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A “collision domain” describes a network in which two devices can have packet collisions when sending packets over a shared network at the same time. Collision packages have been discarded and the lungs need to be reduced, reducing the speed and efficiency of the network.
Clashes usually occur in a hub environment because each port in the hub is in the same collision domain. Therefore, all devices connected to the hub can operate on the same collision domain and one device at a time, and other devices must listen to the network to avoid collisions. All network space is shared across all devices.
Unlike prisons, each port on a bridge, switch, or router has a different collision domain, which reduces and eliminates the possibility of a collision and allows devices to use full duplex communications. Full duplex communication doubles the speed of data storage. To understand the collision domains, see the following image:
You can see that there are eight collision domains in the topology in Above. Because the hub is a collection domain or all ports of the hub are in the same collection domain, each port of the router, bridge, and transmitter is a separate collision domain.
All devices in the broadcast domain can access the data link layer via broadcast. The broadcast domain can receive any broadcast packet from any device in the network segment. All hub and transfer ports look at the same transmission domain, but all router ports
All Hub and Switch ports are on the same transmission domain. Hubs and keys are transmitted from all interfaces except the accepted interface. Routers do not send broadcasts because the router does not send broadcasts to another interface when it receives a broadcast.
Each interface of the router looks at different broadcast domains and each broadcast is distributed within a special domain. Routers divide the boundaries of transmission domains. Now look at the same statistics for the submission domain.
In the image above, you can see the four assigned domains. This is because all the ports on the hub, bridge, and switch are on the same transmission domain and all the router interfaces are on the same transmission domain.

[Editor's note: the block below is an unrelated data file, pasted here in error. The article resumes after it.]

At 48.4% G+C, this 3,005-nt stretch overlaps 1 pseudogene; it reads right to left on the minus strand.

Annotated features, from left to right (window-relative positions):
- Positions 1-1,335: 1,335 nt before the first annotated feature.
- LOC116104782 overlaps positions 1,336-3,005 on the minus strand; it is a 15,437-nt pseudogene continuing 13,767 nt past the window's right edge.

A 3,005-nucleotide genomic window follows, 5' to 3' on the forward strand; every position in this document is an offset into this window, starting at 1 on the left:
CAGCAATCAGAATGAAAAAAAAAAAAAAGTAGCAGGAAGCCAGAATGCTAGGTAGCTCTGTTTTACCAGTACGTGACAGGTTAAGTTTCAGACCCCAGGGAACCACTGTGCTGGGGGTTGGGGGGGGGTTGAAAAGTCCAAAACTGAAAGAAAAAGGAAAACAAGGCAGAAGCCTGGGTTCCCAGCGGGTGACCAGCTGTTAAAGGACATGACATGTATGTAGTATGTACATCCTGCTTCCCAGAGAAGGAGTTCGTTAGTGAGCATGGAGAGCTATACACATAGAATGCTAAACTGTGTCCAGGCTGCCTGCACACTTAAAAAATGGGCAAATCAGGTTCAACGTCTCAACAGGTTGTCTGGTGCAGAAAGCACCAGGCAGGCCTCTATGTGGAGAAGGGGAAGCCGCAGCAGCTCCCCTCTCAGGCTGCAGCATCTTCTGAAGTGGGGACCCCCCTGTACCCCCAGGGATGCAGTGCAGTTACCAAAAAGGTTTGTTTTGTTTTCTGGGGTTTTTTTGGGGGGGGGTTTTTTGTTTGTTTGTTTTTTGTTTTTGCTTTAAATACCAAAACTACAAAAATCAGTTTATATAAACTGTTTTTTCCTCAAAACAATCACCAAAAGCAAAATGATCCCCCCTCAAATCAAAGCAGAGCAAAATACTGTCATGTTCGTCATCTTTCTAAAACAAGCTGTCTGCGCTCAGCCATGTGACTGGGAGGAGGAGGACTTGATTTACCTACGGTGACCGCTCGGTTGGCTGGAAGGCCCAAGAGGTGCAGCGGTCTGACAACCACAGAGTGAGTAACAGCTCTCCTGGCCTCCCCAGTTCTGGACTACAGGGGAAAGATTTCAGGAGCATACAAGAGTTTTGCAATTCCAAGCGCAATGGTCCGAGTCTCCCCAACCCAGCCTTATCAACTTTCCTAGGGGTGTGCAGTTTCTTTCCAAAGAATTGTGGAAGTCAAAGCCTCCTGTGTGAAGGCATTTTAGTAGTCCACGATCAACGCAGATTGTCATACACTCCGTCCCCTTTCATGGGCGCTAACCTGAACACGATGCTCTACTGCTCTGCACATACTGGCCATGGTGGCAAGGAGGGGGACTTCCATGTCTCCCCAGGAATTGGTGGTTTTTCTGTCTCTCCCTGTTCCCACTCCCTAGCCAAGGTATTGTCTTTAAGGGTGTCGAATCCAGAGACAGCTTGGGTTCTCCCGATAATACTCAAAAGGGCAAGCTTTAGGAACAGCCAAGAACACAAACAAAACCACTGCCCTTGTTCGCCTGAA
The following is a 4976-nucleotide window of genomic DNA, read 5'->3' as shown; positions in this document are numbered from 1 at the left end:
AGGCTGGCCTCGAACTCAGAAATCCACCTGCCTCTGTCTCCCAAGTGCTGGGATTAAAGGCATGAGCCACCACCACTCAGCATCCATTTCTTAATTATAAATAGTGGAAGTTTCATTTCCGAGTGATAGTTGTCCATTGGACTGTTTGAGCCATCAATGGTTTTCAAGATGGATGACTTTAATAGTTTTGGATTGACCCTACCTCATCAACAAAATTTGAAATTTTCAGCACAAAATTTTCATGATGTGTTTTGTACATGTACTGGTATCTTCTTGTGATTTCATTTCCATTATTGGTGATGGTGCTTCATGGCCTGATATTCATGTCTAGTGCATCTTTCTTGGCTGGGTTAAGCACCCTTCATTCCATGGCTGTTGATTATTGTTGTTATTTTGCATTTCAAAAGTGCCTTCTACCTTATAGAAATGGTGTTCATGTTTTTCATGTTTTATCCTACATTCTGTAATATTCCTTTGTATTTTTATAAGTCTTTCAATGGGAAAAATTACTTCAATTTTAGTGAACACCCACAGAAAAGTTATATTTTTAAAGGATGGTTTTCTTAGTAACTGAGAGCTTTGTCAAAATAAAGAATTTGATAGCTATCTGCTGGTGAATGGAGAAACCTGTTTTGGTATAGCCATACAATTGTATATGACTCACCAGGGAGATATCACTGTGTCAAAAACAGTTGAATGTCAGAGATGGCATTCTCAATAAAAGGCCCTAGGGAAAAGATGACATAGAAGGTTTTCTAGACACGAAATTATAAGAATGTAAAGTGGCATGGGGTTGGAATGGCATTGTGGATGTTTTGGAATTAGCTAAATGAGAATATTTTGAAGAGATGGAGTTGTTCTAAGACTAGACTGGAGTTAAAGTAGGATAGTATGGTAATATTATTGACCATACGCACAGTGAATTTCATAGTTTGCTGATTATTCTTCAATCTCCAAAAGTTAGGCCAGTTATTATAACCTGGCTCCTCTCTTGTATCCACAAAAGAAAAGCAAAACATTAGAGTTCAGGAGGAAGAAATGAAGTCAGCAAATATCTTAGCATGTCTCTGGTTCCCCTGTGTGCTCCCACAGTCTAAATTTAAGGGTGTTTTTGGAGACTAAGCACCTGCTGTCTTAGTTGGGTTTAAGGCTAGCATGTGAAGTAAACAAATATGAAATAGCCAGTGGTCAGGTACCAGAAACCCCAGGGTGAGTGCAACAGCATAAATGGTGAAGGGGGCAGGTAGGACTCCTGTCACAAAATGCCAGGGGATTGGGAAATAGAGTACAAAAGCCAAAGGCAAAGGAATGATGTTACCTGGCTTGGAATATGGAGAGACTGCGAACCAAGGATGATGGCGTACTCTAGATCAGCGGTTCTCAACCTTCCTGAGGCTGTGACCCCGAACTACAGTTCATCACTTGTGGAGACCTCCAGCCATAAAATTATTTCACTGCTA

The 2-layer devices send programs called ARP to a well-known IPv4 address on the local network to find the appropriate MAC address. The host can receive the IP address configuration from the DHCP server using the Dynamic Host Configuration Protocol (DHCP). A large transfer domain can connect multiple hosts. One problem with large broadcast domains is over-transmission and negative impact on the network.
Numerous transmissions also reduce network bandwidth for normal traffic, as transmission traffic is transmitted to all devices in the domain. This also reduces the processing power of computers and network devices. This is because computers and networking devices are required to process all transmission packets that have received the power of the central processing unit, which is used for packet processing.
So we need to reduce the transmission.
The router needs to be plugged into the network to reduce transmission. The router is a great device, so it is not possible to integrate the router into many networks. Another way to reduce this is through the network.
Subnetting is a process that reduces network traffic and improves network performance and simplifies management. With the help of the network, we can easily dismantle parts of the network. We can also apply security policies, such as which subnets are allowed to communicate together. There are different ways to use a subnet. Network administrators can also configure subnet services:
Different floors in one building.
Another part of the organizations
Various devices, such as servers, printers, and hosts
Another significant distribution for the network.